When trying to solve a problem, a recent study showed that it is much easier for us to add things than to subtract them:
In a new paper featured on the cover of Nature, University of Virginia researchers explain why people rarely look at a situation, object or idea that needs improving — in all kinds of contexts — and think to remove something as a solution. Instead, we almost always add some element, whether it helps or not.Jennifer McManamay/University of Virginia School of Engineering and Applied Science, “Why our brains miss opportunities to improve through subtraction” at ScienceDaily The paper is closed access.
In a sense, we all know this. When we want to make something look better, we much more easily think of something we can add than something we can take away. Perhaps we want to add another picture to the living room wall to create a greater effect. But maybe removing one would draw more attention to the remaining pictures. From a series of observational studies and experiments, the researchers concluded that this is a normal human tendency:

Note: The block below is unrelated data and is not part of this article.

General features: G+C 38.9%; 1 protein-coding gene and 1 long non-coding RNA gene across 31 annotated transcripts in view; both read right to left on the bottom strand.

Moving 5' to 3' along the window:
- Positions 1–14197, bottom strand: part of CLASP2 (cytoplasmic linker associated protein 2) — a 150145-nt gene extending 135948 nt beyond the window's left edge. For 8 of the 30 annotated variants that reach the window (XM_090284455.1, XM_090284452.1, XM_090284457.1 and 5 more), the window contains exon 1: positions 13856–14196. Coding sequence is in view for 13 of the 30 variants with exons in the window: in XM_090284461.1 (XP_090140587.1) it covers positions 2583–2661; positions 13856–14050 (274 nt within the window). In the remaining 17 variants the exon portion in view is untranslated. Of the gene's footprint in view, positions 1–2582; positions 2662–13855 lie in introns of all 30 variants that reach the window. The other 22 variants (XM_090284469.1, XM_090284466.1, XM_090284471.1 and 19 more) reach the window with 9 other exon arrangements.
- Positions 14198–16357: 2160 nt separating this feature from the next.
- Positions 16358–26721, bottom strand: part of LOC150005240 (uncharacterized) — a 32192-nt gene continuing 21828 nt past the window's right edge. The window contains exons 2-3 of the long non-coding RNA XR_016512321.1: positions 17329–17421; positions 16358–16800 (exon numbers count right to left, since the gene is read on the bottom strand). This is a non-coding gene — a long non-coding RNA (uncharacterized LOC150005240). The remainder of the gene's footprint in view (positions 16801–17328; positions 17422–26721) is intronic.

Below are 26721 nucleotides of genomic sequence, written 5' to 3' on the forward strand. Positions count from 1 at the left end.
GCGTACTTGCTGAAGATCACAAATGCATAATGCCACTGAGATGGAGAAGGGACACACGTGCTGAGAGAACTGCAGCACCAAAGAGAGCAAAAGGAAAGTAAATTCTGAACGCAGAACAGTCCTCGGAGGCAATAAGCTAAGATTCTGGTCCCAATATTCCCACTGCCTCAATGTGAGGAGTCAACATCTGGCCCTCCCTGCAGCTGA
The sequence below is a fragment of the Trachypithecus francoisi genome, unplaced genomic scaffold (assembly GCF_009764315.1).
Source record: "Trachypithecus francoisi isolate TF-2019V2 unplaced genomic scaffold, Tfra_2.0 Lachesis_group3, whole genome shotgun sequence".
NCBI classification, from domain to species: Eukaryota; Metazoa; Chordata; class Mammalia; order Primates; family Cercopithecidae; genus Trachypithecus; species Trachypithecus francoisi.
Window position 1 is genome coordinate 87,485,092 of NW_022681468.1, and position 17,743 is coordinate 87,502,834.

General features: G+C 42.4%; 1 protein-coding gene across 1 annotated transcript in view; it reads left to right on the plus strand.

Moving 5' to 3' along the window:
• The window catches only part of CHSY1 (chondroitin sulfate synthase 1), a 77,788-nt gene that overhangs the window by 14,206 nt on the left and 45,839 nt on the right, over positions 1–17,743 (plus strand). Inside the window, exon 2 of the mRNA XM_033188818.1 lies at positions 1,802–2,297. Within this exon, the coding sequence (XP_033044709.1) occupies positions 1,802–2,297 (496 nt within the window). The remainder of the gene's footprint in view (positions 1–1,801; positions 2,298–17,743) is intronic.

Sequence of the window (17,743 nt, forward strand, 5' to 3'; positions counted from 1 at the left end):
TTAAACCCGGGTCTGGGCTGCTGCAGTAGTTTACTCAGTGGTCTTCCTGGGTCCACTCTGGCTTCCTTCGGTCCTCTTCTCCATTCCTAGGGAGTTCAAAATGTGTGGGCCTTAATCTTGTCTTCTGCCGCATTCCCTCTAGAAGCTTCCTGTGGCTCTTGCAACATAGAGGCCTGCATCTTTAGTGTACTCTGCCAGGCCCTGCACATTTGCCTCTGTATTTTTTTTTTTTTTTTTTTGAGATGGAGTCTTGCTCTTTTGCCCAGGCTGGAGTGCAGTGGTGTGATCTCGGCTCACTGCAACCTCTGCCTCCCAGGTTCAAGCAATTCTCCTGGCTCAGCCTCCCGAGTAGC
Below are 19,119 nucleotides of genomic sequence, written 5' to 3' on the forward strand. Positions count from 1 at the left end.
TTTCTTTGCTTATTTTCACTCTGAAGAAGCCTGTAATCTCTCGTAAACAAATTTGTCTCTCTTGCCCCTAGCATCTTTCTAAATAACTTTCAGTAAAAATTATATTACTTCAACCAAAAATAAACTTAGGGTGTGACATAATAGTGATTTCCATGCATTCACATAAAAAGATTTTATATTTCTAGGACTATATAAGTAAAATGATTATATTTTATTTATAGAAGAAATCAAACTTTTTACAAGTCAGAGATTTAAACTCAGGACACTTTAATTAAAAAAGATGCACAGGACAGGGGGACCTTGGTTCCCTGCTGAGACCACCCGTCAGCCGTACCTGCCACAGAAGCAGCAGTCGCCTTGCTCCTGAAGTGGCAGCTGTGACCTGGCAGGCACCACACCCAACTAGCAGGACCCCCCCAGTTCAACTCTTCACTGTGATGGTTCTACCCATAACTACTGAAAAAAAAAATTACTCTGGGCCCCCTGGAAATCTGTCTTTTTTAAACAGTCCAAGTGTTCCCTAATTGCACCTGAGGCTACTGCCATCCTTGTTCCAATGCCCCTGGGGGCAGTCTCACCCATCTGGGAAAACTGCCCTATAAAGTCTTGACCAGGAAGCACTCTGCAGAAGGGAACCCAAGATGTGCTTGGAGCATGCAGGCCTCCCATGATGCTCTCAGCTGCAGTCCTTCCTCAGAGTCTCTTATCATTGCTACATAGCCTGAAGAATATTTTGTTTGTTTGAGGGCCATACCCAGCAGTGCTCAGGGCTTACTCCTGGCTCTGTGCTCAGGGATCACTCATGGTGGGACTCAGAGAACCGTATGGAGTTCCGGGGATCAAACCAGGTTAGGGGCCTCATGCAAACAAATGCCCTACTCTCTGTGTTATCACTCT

“Additive ideas come to mind quickly and easily, but subtractive ideas require more cognitive effort,” Converse said. “Because people are often moving fast and working with the first ideas that come to mind, they end up accepting additive solutions without considering subtraction at all.”University of Virginia School of Engineering and Applied Science, “Why our brains miss opportunities to improve through subtraction” at ScienceDaily The paper is closed access.
The main outcome, of course, is clutter at home, tedious lectures and essays at school, and bureaucracy in the workplace.
Another author offers a warning:
“The more often people rely on additive strategies, the more cognitively accessible they become,” Adams said. “Over time, the habit of looking for additive ideas may get stronger and stronger, and in the long run, we end up missing out on many opportunities to improve the world by subtraction.”University of Virginia School of Engineering and Applied Science, “Why our brains miss opportunities to improve through subtraction” at ScienceDaily The paper is closed access.
Perhaps that is one reason that clutter, tedium, and bureaucracy tend to creep back if we do not keep pruning them.
Note: The image of wooden blocks is courtesy © tadamichi / stock.adobe.com
You may also wish to read: Babies can understand whole sentences before they can speak. Before uttering their first word, a new study suggests, children can understand what groups of words mean together. The new findings challenge the idea that children progress from words to phrases to sentences and provide insight into second language learning.